There should be pride because I used it so much. But yuck, I’m a slob…

Equally hard to believe is what kind of dire straights Hubs and I were in when I finally got my first Betty. One would think it might have been a shower gift or wedding present. We eloped, so had no shower. Gifts for the newlyweds were few and far between. Our folks (grudgingly, had to keep up appearances) had a small reception for us (cold as freaking ice, though it was only October-not weather related, just coolness in the room) so we did get some gifts. I think everyone knew I couldn’t boil water, why bother with cookbooks? No, Betty Crocker did not join our small family until 1972.

I know I should be ashamed using this decrepit cookbook. But we have history…

We were living in Sioux City. I was slowly learning how to cook, well, because we had to eat. Our stretched so very thin budget allowed eating out at McDonald’s every other Friday (payday for Hubs). Shannon and I would meet John at McDonald’s near Sunset Plaza after he directed the 6 o’clock newscast. It really was quite a treat. I think the 3 of us ate for about 5 bucks. At the time there was only one cookbook in our house. Appropriately named Family Favorites, (it’s got several pages of Dutch recipes, including Saucijzebroodjes, ‘pigs-in-the-blanket’ from Western Christian’s High School, circa 1964 edition. Which is my second favorite cookbook. I still use it religiously! A little delicious Godly humor). I had long coveted Betty Crocker’s cookbook when I saw it in stores. Better Homes and Gardens had a fancy Cookbook too, but it didn’t trip my trigger like Betty. But Betty was pricey and we were so broke. One could easily say we were nearly destitute.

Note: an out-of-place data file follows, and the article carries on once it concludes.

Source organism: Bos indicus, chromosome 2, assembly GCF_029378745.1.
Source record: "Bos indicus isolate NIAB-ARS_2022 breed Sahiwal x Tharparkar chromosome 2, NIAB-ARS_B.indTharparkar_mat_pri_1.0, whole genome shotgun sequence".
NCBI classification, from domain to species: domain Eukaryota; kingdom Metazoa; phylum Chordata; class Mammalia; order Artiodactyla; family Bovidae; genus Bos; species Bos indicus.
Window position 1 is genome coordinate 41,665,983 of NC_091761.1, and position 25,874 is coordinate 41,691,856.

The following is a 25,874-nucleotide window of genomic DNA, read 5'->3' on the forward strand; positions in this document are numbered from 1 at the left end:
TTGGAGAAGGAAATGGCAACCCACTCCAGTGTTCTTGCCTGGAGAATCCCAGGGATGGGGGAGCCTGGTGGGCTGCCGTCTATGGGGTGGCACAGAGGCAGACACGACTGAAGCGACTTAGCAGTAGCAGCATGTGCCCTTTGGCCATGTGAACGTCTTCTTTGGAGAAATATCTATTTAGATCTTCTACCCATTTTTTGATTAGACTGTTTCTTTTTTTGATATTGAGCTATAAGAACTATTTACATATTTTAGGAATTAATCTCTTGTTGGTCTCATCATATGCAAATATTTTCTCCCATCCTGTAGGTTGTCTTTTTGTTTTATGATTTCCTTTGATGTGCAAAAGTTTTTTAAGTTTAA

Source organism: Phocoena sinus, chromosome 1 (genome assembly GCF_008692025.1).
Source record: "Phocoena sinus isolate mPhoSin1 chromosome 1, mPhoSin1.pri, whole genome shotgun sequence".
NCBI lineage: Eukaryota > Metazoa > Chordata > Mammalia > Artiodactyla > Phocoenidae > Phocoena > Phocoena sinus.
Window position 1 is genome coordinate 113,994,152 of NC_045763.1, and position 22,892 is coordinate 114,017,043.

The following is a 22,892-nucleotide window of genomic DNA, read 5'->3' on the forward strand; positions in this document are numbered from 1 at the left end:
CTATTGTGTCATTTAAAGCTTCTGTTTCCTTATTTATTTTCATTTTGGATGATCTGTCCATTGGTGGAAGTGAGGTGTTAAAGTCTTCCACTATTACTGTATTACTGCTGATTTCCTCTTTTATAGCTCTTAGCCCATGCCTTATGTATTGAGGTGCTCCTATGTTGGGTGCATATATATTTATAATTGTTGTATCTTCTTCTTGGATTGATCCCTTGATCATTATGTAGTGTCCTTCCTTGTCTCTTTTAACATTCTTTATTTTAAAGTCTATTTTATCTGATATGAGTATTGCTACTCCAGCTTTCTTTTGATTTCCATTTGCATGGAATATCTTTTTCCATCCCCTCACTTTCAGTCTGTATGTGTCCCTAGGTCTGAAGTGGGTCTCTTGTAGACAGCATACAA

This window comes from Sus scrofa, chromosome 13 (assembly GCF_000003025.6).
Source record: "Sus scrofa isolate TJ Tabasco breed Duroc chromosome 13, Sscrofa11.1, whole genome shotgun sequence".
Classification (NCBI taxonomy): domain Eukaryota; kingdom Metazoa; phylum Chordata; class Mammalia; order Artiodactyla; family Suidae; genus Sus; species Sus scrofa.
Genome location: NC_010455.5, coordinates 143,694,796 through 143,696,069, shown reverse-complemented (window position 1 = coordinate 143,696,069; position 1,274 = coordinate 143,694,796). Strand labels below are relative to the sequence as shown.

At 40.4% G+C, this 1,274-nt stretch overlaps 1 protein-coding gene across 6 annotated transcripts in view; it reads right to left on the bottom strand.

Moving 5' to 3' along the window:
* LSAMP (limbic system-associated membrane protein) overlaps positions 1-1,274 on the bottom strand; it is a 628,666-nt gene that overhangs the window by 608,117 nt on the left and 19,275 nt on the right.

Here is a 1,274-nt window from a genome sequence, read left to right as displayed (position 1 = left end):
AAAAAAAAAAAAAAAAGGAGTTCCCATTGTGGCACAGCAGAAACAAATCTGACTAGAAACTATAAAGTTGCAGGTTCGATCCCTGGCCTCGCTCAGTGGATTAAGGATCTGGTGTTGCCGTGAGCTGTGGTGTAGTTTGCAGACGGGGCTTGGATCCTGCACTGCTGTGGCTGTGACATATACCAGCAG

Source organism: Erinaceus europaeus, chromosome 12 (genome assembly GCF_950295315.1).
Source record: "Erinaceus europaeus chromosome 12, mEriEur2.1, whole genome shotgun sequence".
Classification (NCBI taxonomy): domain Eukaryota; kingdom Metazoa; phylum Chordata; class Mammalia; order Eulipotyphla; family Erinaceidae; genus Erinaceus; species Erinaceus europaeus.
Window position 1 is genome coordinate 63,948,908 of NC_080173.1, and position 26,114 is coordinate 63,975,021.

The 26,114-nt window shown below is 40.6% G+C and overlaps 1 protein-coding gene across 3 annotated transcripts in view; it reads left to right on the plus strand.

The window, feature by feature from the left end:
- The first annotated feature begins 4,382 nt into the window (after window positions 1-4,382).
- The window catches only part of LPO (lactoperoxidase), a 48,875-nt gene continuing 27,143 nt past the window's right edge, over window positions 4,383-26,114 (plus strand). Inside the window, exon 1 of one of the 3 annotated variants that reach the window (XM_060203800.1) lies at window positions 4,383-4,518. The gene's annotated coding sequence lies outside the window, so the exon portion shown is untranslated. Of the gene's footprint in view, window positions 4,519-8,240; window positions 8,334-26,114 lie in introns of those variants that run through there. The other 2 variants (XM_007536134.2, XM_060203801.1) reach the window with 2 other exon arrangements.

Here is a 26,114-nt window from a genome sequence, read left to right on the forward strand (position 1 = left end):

My other frequently used cookbook. Some recipes are in Dutch, yikes…

Funny how we change over the years. I wouldn’t be very excited or grateful receiving an appliance these days. But back when we were in the first years of marriage, I felt like I had won the lottery. When Shannon was about a year old, we were living in a small house in Hinton, Iowa. No furnace in the house, just an oil burner heater (often times we couldn’t afford to fill the fuel tank, leaving us out in the cold). No basement either, so the slab house was unbelievably frigid. We bought a couple of super cheap area rugs which were about as thick as tracing paper. As new parents we were concerned because Shannon was on the floor all the time. And I had no vacuum cleaner. Everyday I’d get down on my hands and knees to pick up all the ploujes (plue-shees, Dutch word for a fuzzy or piece of lint from clothes or socks on the floor or your clothes). If I didn’t, Shannon would offer to meticulously do it for me-afterwards though she’d quickly pop all the ploujes in her mouth. Ugh. Our dear neighbors, Clarence & Ida loaned me their expensive, super deluxe Kirby vacuum cleaner once a week, but that monster weighed as much as I did. Lugging it back and forth from their house to ours was a trip alright. Plus it had so much suction, it sucked up half those cheap rugs. When John bought me a $39.00 Eureka vacuum for Christmas, I thought I’d died and gone to heaven.